Is it necessary to suffer to be a Christian? Have you ever wondered about the reason for your seemingly endless problems?
"And when they had preached the gospel to that city, and had taught many, they returned again to Lystra, and to Iconium, and Antioch, Confirming the souls of the disciples, and exhorting them to continue in the faith, and that we must through much tribulation enter into the kingdom of God" (Acts 14:21-22). The apostles Paul and Barnabas taught that tribulation is necessary in the Christian life! It is a vital prerequisite to entering the Kingdom of God. Why? Why, if God is part of your life — if God is directing your life — must you as a Christian suffer problems, trials or traumas? You have probably puzzled, at one time or another, over how or even why you should "count it all joy when ye fall into divers temptations" (Jas. 1:2). How can you honestly approach personal difficulty as a joy? Why does God expect this of you? The apostle Peter wrote, " Beloved, think it not strange concerning the fiery trial which is to try you, as though some strange thing happened unto you" (I Pet. 4:12). Why? It seems only natural to wonder about the necessity of certain problems when they arise in your life. It's hard to have difficulties and not question the reason for them. Is mankind doomed to have problems without knowing why they happen?
Often Christians look upon problems in their lives as a sign of God's displeasure or correction. In some instances, this may well be the case. God does indeed correct and chasten His begotten sons (Heb. 12:6-8). But that isn't the only reason — or even the primary reason — for some trials in our lives. At one point in his work, the apostle Paul was stoned by a group of people and dragged outside the city, assumed to be dead (Acts 14:19-22). Was Paul in a bad attitude? Did he need correction for some sin? Why did he have to have this trial? Read through the early part of the chapter. Paul, by the power of God, had just performed a miraculous healing (verses 9-10). He was energetically preaching the Gospel and teaching the truth to the people; his teaching was accompanied by signs and wonders (verse 3). God must have been pleased with what Paul was doing. There is no indication that Paul was in a bad attitude or had failed to repent of some sin. But being pelted by stones until he was unconscious was certainly a trial! Later, Paul even wrote the Corinthians that he would be better off if his physical life were over (II Cor. 5:8). The real trial in this case was undoubtedly more for those members of the Church who had heard Paul's message and then seen him stoned and left for dead. What must have gone through their minds when they saw this man, who had been performing miracles among them, apparently killed? They might have thought God had deserted them. They perhaps felt betrayed — at least bewildered. They probably wondered how such a thing could happen to a Christian. But then imagine the inspiration the brethren must have felt when Paul got up and even went back into the city in spite of what had just happened! It was just after this incident that Paul exhorted the people to have faith and explained "that we must through much tribulation enter into the kingdom of God" (Acts 14:22). Paul used the experience he had just gone through to encourage the people and also instruct them that there would be trials in the Christian life. In effect, he said we must have trials. But why is this true?
Our supreme example
At His final Passover on earth, Jesus Christ changed the symbols of the observance (I Cor. 11:23-25). In making these changes Christ said He had set the example for us, and that we should diligently follow His example. This is true in every facet of Christian life. I Corinthians 15:3 says, "Christ died for our sins according to the scriptures." Christ unselfishly gave His life so that mankind might have salvation. He was the perfect example, during His life, as a living sacrifice and, with His death, as a total sacrifice. He was tempted to sin and yet always controlled His desires and actions in order to qualify as our Savior. It wasn't an easy task. Christ was a vibrant, powerful, healthy man. His emotions, uncontrolled, could have naturally led him to strike out in anger, to drink too much, to respond to human drives — to satisfy the pulls of the flesh. Christ felt those desires but never sinned. His effort had to be a tremendous one. It hurt Christ physically when He was beaten and crucified. His perfectly healthy body had never been abused. He felt deeply, strongly, agonizingly the insults and punishment heaped upon Him. It hurt to have a crown of thorns jammed down on His head. He suffered greatly. The desire to retaliate must have stirred within Him, but He accepted the totally unjustified actions in the spirit of the sacrificial Lamb He was, and willingly gave His life for us. Christ, the perfect example, had to suffer in order to perfect His character and remain qualified to become the Savior of mankind. It hurt to resist the very real temptations that came upon Him. Hebrews 5:8-9 says: "Yet learned he obedience by the things which he suffered; And being made perfect, he became the author of eternal salvation unto all them that obey him." If Christ needed to suffer to perfect His character, can His servants expect any less?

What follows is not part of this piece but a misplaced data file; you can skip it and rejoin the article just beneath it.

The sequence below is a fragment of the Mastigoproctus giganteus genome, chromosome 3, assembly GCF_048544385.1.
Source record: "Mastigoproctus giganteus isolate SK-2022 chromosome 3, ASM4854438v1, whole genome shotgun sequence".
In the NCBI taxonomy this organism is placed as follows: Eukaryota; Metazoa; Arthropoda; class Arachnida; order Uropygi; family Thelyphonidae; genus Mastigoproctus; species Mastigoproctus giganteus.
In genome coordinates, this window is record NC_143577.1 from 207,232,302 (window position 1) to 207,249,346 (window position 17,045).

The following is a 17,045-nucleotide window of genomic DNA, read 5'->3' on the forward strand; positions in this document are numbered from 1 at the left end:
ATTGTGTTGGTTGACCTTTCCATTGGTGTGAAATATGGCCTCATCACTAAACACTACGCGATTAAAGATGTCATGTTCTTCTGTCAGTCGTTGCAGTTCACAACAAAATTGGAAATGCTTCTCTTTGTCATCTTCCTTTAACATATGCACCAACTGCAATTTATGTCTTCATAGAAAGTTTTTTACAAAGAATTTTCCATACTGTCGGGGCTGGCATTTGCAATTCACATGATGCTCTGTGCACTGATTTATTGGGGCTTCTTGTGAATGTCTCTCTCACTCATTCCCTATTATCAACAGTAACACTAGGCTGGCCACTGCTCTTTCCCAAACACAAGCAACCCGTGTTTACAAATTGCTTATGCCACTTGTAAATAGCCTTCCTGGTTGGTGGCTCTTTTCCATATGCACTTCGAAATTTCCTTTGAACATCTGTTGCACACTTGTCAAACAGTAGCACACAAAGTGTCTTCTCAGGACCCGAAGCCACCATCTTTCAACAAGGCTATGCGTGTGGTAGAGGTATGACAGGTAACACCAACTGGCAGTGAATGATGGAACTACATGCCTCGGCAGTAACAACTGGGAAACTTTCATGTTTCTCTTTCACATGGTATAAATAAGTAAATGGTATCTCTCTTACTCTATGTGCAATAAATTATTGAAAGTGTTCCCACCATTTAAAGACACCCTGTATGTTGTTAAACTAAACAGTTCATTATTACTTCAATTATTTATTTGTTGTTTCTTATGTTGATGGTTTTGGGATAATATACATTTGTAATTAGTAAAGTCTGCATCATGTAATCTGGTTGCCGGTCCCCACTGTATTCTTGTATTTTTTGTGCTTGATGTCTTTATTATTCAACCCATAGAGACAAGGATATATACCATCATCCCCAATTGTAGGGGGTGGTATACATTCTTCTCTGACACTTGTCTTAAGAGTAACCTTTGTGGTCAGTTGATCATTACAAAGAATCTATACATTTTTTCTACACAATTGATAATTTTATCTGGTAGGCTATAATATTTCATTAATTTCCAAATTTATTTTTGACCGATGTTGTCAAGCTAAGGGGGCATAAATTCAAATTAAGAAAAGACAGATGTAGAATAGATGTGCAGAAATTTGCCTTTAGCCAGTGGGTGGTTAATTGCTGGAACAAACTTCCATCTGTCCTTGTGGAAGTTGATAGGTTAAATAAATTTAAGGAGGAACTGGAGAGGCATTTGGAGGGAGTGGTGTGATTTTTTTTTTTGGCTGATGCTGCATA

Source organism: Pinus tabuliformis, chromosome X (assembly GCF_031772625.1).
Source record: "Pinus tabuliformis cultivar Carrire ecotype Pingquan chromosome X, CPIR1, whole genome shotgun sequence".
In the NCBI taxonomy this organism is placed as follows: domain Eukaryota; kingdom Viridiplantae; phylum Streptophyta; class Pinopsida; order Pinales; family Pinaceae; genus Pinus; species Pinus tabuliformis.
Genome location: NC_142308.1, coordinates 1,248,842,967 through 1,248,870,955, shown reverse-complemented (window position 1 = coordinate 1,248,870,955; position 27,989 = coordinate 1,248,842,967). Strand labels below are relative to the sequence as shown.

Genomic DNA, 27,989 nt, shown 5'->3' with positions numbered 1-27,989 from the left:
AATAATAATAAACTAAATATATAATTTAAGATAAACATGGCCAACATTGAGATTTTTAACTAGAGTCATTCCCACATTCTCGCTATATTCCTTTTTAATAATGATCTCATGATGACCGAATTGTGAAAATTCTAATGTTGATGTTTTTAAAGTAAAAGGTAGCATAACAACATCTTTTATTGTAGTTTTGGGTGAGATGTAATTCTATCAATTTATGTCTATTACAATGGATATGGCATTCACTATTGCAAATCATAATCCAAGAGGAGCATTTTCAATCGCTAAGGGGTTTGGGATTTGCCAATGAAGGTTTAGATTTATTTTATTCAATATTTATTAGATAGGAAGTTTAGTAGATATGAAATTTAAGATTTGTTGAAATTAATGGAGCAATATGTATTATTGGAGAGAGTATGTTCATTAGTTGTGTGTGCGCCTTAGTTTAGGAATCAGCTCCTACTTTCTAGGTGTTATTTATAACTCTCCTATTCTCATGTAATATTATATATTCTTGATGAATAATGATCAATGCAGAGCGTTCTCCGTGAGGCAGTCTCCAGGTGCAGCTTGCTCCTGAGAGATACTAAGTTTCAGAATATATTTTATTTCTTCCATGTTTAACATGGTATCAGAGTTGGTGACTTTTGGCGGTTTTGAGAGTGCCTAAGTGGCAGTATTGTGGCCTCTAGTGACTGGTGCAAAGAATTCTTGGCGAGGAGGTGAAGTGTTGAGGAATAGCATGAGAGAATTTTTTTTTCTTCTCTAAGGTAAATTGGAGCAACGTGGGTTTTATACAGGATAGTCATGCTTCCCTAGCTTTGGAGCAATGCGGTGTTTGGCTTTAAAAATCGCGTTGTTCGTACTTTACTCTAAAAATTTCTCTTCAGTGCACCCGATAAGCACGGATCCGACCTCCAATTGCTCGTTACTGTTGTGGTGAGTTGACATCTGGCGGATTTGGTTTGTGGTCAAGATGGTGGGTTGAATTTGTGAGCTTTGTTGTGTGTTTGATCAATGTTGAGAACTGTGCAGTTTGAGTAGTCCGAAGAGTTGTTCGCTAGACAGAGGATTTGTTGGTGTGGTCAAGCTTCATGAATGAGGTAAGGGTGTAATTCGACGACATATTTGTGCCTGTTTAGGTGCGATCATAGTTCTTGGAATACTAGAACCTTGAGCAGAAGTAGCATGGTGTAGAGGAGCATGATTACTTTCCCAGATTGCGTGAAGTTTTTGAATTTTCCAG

Faith proven by trial
Each of us must experience certain trials to demonstrate our faith in God. Carefully read and think about I Peter 1:6-7. Take it a little at a time and realize how these scriptures may apply to you and some of those uncomfortable experiences you have wished you didn't have to go through: "Wherein ye greatly rejoice, though now for a season, if need be, ye are in heaviness through manifold temptations." Stop there. Notice that the problems that confront you are "for a season." Generally, they won't last over an extended period of time. But notice the next words, "if need be." In other words, at times it is necessary to experience "manifold" (many or various) temptations, trials or problems. Our faith needs to be tried in order to be strengthened. Just as with Jesus, the end result of our faith in God is salvation. Trials strengthen faith, which produces salvation. Moses explained the reason for Israel's trials to the people by saying: "And thou shalt remember all the way which the Lord thy God led thee these forty years in the wilderness, to humble thee, and to prove thee, to know what was in thine heart, whether thou wouldest keep his commandments, or no" (Deut. 8:2). The 40-year trial of ancient Israel was caused by their refusal to go in and possess the land God had given them. The men who were sent to scout the land came back with frightening
The apostles Paul and Barnabas taught that tribulation is necessary in the Christian life! It is a vital prerequisite to entering the Kingdom of God.... Why, if God is part of your life... must you as a Christian suffer problems, trials or traumas?